The discovery could lead to a simple, noninvasive test for better diagnosing and treating certain age-related diseases in women, they suggest in a report in ACS’ Journal of Proteome Research, a monthly publication. These diseases include lupus, Sjögrens syndrome (associated with dry mouth and dry eye), and other immune-related disorders that affect millions of women worldwide, often at higher rates than in men.
John Yates and colleagues note that human saliva contains many different proteins involved in digestion, disease fighting, and other functions. Scientists are seeking ways to use the proteins as molecular “fingerprints” to develop quick diagnostic tests that provide an alternative to the needle sticks currently needed for blood tests. To do that, they need detailed information on how normal aging affects these proteins.
The scientists analyzed saliva proteins in healthy women aged 20-30 and 55-65. They identified 293 proteins differed between the two age groups. Most were involved in the immune system’s defenses against infection. Older women had almost twice as many immune-related proteins than younger women. The results suggest that “it is critical to take into consideration these normal differences in protein expression when searching for clinically relevant, disease specific biomarkers,” the article notes.
John Yates | Newswise Science News
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Physicists of the University of Würzburg have made an astonishing discovery in a specific type of topological insulators. The effect is due to the structure of the materials used. The researchers have now published their work in the journal Science.
Topological insulators are currently the hot topic in physics according to the newspaper Neue Zürcher Zeitung. Only a few weeks ago, their importance was...
In recent years, lasers with ultrashort pulses (USP) down to the femtosecond range have become established on an industrial scale. They could advance some applications with the much-lauded “cold ablation” – if that meant they would then achieve more throughput. A new generation of process engineering that will address this issue in particular will be discussed at the “4th UKP Workshop – Ultrafast Laser Technology” in April 2017.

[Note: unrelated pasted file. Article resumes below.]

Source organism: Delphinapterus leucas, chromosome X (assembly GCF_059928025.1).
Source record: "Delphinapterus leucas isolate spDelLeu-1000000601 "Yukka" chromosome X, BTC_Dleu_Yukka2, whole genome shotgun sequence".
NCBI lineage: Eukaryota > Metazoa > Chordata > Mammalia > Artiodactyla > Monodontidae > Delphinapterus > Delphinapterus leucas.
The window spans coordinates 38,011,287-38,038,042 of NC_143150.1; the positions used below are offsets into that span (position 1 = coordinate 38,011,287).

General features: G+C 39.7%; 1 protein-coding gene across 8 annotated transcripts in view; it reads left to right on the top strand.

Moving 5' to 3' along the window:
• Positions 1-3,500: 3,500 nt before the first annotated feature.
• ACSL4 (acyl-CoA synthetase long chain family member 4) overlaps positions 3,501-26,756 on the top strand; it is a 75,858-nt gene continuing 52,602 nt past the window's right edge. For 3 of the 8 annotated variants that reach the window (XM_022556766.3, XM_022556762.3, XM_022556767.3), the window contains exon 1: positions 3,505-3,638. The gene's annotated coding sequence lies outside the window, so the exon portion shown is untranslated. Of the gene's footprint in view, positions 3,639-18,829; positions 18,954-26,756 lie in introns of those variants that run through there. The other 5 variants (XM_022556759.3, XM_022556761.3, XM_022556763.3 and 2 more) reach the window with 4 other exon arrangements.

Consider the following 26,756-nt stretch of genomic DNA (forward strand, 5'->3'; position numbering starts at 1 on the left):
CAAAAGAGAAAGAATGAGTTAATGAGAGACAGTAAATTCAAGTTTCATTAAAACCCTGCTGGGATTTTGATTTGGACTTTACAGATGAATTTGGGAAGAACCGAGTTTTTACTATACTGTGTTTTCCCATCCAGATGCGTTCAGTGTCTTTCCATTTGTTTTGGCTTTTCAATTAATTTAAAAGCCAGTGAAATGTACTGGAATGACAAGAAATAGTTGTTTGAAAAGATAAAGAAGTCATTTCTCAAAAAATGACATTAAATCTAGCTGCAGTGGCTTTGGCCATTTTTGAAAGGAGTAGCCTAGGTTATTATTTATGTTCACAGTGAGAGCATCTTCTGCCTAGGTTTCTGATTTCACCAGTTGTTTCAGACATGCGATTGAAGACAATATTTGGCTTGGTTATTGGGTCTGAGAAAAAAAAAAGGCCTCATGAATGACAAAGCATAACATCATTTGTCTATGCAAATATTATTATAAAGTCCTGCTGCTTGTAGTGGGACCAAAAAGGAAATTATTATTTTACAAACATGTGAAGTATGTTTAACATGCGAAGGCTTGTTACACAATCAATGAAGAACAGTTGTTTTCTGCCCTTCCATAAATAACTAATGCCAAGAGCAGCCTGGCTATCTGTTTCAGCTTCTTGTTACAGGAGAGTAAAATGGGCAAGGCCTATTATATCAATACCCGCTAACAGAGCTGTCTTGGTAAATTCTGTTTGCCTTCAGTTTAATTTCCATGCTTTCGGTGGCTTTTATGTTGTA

Even back in the 1990s, scientists were comparing materials processing with nanosecond, picosecond and femtosesecond pulses. The result was surprising:...
Have you ever wondered how you see the world? Vision is about photons of light, which are packets of energy, interacting with the atoms or molecules in what...
A multi-institutional research collaboration has created a novel approach for fabricating three-dimensional micro-optics through the shape-defined formation of porous silicon (PSi), with broad impacts in integrated optoelectronics, imaging, and photovoltaics.
Working with colleagues at Stanford and The Dow Chemical Company, researchers at the University of Illinois at Urbana-Champaign fabricated 3-D birefringent...
In experiments with magnetic atoms conducted at extremely low temperatures, scientists have demonstrated a unique phase of matter: The atoms form a new type of quantum liquid or quantum droplet state. These so called quantum droplets may preserve their form in absence of external confinement because of quantum effects. The joint team of experimental physicists from Innsbruck and theoretical physicists from Hannover report on their findings in the journal Physical Review X.
“Our Quantum droplets are in the gas phase but they still drop like a rock,” explains experimental physicist Francesca Ferlaino when talking about the...
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